2) “And all mankind will see God's salvation.” Every year, the former President Bush and his wife Laura used to send out a Christmas card with a Bible verse on it. For Christmas 2001, when the country was still coming to terms with the Sept. 11th attacks, the Bushes decided to choose a verse that conveyed their faith and hope. They picked this verse from the Psalms: "I believe I shall see the goodness of the Lord in the land of the living." (An interview with First Lady Laura Bush by Ellen Levin, Good Housekeeping, Jan. 2002, pp. 105, 130.) That is the promise of Christmas. Isaiah put it like this: "Every valley shall be filled in, every mountain and hill made low. The crooked roads shall become straight, the rough ways smooth. And all mankind will see God's salvation.'" That is the hope that sustains us in good times and bad. We shall see God's salvation. Christ came because the world needed saving.

3) "We'll all be home for Christmas.” Senator John McCain spent 5½ years as a prisoner of war in Vietnam in the 1960s. During that time, he was frequently tortured or held in solitary confinement. He reports that his lowest point came on Christmas Eve 1969. McCain was giving up hope of ever getting out of Vietnam alive. To compound his homesickness, the captors played the song "I'll Be Home for Christmas" over the PA system. Just then, McCain heard tapping on his cell wall. This was the communication code the POWs used to communicate with one another. On the other side of the wall was Ernie Bruce, a Marine who had been imprisoned for four years already. In spite of his dire situation, Bruce was tapping out, "We'll all be home for Christmas. God bless America." These simple words of comfort restored John McCain's hope. ("The tapping on the wall" by Senator John McCain, Ladies' Home Journal, July 2002, pp. 107-111.) The message of Christmas is always one of hope. This world needs saving, but God began that process of salvation two thousand years ago with the birth of a babe in Bethlehem. There's something about Christmas that elevates us. Christmas is about hope of a better world to come.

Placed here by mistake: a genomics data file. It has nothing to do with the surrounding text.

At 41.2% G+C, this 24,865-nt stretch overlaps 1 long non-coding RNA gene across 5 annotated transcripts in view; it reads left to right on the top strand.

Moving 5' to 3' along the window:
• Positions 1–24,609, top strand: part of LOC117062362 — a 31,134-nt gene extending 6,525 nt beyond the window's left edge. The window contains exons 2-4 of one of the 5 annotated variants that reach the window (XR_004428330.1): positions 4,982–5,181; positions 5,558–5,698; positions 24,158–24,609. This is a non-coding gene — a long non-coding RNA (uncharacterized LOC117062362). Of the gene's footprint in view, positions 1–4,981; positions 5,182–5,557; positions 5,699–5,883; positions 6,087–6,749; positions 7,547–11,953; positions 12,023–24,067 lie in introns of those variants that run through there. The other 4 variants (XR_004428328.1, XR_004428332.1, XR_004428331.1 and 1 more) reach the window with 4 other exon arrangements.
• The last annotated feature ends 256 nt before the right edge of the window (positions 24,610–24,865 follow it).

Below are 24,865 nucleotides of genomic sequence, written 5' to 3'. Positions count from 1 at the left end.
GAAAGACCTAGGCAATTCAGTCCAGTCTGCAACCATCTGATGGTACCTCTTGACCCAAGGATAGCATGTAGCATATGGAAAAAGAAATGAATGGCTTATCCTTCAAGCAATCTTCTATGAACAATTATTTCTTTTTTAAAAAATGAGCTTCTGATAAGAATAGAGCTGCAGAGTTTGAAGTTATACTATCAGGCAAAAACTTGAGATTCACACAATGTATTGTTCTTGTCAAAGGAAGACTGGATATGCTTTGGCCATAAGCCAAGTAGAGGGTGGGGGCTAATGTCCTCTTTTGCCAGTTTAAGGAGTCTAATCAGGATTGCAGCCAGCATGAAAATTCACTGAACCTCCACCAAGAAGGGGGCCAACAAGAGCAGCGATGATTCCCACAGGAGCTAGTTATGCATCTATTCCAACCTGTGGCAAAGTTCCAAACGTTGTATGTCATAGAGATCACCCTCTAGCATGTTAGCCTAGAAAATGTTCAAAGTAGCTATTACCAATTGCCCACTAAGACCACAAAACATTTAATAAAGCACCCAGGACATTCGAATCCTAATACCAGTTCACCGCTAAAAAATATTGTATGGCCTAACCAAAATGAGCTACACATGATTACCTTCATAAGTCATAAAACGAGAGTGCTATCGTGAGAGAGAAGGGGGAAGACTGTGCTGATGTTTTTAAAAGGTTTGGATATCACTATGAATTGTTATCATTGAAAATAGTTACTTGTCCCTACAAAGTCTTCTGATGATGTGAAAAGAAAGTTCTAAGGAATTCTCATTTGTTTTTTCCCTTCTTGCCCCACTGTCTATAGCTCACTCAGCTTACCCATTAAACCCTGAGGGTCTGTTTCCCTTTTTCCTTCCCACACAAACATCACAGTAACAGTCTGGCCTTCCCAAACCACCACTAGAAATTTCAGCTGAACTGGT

4) Kierkegaard has a fable of a king who fell in love with a maid. A king fell in love with a poor maid. The king wanted to marry her. When he asked them, "How shall I declare my love?" his counselors answered, "Your majesty has only to appear in all the glory of your royal raiments before the maid's humble dwelling, and she will instantly fall at your feet and be yours." But it was precisely that which troubled the king. He wanted her glorification, not his. In return for his love he wanted hers, freely given. Finally, the king realized love's truth, that freedom for the beloved demanded equality with the beloved. So late one night, after all the counselors of the palace had retired, he slipped out a side door and appeared before the maid's cottage dressed as a servant to confess his love for her. Clearly, the fable is a Christmas story. God chose to express His love for us humans by becoming one like us. We are called to obey not God's power, but God's love. God wants not submission to his power, but in return for his love, our own.